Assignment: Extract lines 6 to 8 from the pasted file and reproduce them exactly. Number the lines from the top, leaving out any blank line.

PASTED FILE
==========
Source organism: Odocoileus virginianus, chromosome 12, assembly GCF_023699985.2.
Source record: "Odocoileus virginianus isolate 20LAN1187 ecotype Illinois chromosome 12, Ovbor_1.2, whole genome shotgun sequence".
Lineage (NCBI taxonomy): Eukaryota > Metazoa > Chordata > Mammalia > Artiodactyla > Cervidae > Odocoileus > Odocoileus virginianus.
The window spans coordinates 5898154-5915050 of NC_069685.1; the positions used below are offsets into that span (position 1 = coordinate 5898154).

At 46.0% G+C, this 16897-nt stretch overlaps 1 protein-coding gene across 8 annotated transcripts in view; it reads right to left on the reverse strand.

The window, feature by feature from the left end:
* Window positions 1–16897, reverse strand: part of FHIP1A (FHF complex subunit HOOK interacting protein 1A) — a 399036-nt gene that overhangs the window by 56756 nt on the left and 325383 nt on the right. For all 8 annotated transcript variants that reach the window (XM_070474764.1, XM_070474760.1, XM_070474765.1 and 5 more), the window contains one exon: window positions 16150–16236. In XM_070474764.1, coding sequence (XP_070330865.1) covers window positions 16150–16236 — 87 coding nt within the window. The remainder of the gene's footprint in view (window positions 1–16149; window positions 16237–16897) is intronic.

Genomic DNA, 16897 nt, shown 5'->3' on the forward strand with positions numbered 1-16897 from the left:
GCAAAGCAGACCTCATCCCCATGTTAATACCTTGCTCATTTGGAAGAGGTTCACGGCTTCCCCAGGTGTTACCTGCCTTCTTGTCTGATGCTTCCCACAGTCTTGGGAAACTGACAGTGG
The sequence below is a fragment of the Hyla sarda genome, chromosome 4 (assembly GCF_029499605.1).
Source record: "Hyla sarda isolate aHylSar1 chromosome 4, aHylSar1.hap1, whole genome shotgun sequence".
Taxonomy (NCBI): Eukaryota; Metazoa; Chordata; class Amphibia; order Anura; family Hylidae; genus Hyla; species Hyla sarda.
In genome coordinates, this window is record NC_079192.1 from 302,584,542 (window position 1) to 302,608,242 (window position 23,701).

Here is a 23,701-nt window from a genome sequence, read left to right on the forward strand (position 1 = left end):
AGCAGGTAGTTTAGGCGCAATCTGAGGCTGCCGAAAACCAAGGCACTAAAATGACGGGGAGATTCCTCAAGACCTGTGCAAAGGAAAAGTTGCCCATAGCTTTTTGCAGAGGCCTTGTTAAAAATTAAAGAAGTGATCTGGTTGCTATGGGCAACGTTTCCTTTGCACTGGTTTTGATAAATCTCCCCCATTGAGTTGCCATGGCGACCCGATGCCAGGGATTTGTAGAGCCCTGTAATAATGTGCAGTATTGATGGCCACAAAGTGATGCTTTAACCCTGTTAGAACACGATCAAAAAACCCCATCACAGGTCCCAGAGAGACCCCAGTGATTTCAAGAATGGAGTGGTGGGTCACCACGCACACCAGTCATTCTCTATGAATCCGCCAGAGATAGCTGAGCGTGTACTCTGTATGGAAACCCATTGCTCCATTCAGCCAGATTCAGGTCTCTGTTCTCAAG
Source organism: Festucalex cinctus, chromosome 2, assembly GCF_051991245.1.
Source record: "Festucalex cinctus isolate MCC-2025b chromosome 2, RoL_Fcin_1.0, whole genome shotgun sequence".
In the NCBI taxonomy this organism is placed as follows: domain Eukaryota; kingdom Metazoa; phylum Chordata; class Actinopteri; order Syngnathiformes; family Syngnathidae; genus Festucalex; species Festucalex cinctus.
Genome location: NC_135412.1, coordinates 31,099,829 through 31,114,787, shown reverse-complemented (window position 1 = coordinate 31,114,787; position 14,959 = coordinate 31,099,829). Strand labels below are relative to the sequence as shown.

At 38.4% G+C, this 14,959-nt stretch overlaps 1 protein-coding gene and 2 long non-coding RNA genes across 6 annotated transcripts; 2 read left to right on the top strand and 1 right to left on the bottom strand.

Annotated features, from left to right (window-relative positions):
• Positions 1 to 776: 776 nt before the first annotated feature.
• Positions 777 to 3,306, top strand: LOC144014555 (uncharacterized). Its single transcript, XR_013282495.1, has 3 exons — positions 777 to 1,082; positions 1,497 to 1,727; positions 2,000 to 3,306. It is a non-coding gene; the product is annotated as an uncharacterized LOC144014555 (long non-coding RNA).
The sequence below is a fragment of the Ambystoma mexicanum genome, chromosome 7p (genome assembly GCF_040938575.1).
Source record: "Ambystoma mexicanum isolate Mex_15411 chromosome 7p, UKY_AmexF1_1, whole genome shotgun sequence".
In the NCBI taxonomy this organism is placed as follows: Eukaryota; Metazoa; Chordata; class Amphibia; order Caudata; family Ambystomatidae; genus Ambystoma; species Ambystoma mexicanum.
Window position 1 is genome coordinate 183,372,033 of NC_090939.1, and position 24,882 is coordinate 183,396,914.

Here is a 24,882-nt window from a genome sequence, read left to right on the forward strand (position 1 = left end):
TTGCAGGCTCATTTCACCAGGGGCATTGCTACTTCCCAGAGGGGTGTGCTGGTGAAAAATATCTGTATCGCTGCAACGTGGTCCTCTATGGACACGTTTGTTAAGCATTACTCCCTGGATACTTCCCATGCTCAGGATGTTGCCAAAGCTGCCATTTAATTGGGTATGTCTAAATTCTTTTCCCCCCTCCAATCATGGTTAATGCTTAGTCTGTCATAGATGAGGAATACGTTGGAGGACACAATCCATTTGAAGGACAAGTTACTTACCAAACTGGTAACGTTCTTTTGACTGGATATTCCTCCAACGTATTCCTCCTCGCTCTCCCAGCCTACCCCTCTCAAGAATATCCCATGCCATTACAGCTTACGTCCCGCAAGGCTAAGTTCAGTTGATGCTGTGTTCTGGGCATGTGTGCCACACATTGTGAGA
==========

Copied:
The window, feature by feature from the left end:
* Window positions 1–16897, reverse strand: part of FHIP1A (FHF complex subunit HOOK interacting protein 1A) — a 399036-nt gene that overhangs the window by 56756 nt on the left and 325383 nt on the right. For all 8 annotated transcript variants that reach the window (XM_070474764.1, XM_070474760.1, XM_070474765.1 and 5 more), the window contains one exon: window positions 16150–16236. In XM_070474764.1, coding sequence (XP_070330865.1) covers window positions 16150–16236 — 87 coding nt within the window. The remainder of the gene's footprint in view (window positions 1–16149; window positions 16237–16897) is intronic.

Genomic DNA, 16897 nt, shown 5'->3' on the forward strand with positions numbered 1-16897 from the left: